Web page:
Not so much. But what I have learned when it comes to encouraging healthy and long-lasting friendships between my tween son and other boys his age was eye-opening to me, and I hope it will be equally revelatory for you and your family.
Encouraging Friendships in Tween Boys
Look to your family
I’m not just talking about looking to your family for advice when it comes to potential friends for your tween son, but literally looking into your family tree. Let’s face it, friends may come and go, but family lasts forever. Perhaps you only have one son, but there may be a cousin or even a second cousin twice removed somewhere in your family tree that could make a great pal for your boy. That way, not only is there someone that you know he can buddy around with on family reunions and summer vacations, but it’s also a confidant he can turn to as he gets older when family dynamics can become challenging.
Don’t ignore “framily”
For those of us who are only children or may not come from a large family, my first tip just might not apply. So what’s a mom to do? Expand your Framily! What’s that you ask? Family is simply a modern term for friends that are like family to you. We have friends we spend at least two major holidays a year with, and they happen to have two boys exactly 6 months older and 8 months younger than my son, making them the perfect candidates for “cousins”. This term gives them a deeper bond than your average, everyday friend, but typically involves less bickering than you’d find with a sibling or cousin.
Carefully consider activities
This has been the mind-blower for me. Sure, as parents we introduce our kids to a lot of different activities and sports as our kids grow in hopes of finding one they excel in (or at least something that they’ll commit to for longer than six weeks). But more than what they do on the field, I find the time they spend off the field can be the most telling. So the next time you’re looking to stick your kid in lessons of some kind, don’t just look at WHAT they’ll be doing, examine WHO they’ll be doing it with; you just might find their new best friend! And let’s face it, males bond more over DOING than they do over TALKING.
Speaking of doing…
The time will come when your tween boy has questions: about life, about girls, about their bodies…the list goes on. Chances are they’re going to turn to their closest friends for advice in middle school before they run to you. Before they will feel comfortable enough trusting someone with their deepest concerns, they need to trust them. To this day, I haven’t seen my son pinkie-swear with anyone, but I have seen him kick a soccer ball or throw a football longer than he may have wanted from an activity standpoint, simply to show solidarity with a friend who may have needed a little extra time from him. And if he’s looking for advice from beyond the family of how to navigate the sometimes rocky waters of growing up, have him check out the new book, Young and Beardless. John Luke Robertson (of Duck Dynasty fame) not only shares his story of what it’s like to grow up as a Robertson and all the fun and craziness that entails, but he also shares what it’s like to navigate the walk from boyhood to becoming a man. One of the main focuses of the book is friendship, but he also addresses the importance of kindness, dreaming big, embracing your God-given uniqueness, taking chances, and choosing mentors. Whoever your tween son decides to hang out with, there is one key that trumps all the aforementioned advice: make sure they know they’re always welcome in YOUR home. We may have parameters about where our kids hang out, but I ALWAYS want my kids to not only feel comfortable bringing their friends home, but to WANT to bring their friends to our house over going anywhere else. That involves being willing to whip up a snack and have ample opportunities for activities at a moment’s notice, but it also means getting to know your kids’ friends better (and more importantly, how they act around their friends as opposed to around the family dinner table). Does your tween son have friends? Do you know who they are? Do you like who your son is when he’s around them? If you have trouble answering ANY of these questions (and even if you don’t), you will benefit greatly from having the tween boy crew over to your home. Helping to foster friendships for your tween begins with you being willing to open your front door.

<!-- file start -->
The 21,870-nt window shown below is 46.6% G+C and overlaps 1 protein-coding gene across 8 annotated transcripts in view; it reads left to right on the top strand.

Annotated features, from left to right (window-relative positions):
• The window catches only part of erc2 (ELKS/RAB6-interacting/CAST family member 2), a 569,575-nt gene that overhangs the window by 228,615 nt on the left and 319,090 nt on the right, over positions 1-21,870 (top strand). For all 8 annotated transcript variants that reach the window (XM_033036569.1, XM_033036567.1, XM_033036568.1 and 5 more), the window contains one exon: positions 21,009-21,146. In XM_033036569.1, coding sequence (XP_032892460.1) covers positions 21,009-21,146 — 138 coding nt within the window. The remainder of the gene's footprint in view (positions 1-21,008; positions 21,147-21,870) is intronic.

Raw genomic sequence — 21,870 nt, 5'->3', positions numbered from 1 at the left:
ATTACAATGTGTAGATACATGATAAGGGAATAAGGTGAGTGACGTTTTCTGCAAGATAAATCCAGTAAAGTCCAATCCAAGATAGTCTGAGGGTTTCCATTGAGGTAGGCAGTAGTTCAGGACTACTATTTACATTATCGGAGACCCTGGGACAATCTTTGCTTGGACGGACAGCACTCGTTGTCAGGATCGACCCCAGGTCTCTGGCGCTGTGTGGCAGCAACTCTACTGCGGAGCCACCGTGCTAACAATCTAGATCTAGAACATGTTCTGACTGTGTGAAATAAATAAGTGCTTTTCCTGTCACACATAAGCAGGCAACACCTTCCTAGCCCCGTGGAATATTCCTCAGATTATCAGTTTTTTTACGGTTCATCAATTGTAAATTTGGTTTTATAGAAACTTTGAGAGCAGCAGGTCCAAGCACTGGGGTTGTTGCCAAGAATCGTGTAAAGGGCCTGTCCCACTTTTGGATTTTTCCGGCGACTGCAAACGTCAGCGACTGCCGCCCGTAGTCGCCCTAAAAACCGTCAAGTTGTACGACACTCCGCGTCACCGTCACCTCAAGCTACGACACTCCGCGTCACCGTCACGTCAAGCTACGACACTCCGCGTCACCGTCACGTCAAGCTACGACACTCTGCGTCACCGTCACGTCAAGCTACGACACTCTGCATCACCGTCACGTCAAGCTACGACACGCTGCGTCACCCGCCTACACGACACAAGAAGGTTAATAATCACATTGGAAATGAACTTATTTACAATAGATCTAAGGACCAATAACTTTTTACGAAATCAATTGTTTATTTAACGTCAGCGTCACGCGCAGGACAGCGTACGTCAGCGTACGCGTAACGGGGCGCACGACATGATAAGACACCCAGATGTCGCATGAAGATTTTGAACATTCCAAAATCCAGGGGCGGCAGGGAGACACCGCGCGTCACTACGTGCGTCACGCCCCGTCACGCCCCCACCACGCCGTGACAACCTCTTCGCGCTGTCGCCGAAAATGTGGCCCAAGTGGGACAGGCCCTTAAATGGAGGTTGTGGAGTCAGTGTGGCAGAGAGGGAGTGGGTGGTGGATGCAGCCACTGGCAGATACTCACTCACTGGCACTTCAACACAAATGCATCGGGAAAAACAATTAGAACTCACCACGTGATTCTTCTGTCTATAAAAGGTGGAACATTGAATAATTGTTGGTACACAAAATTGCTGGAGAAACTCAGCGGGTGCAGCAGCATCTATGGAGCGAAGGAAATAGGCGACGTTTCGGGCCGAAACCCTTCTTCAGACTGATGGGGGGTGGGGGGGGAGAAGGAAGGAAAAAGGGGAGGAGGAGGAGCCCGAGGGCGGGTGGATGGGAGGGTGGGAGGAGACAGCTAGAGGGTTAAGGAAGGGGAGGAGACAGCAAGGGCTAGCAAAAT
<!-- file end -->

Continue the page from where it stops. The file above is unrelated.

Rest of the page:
What are your best tips for encouraging tween/teen boy friendships?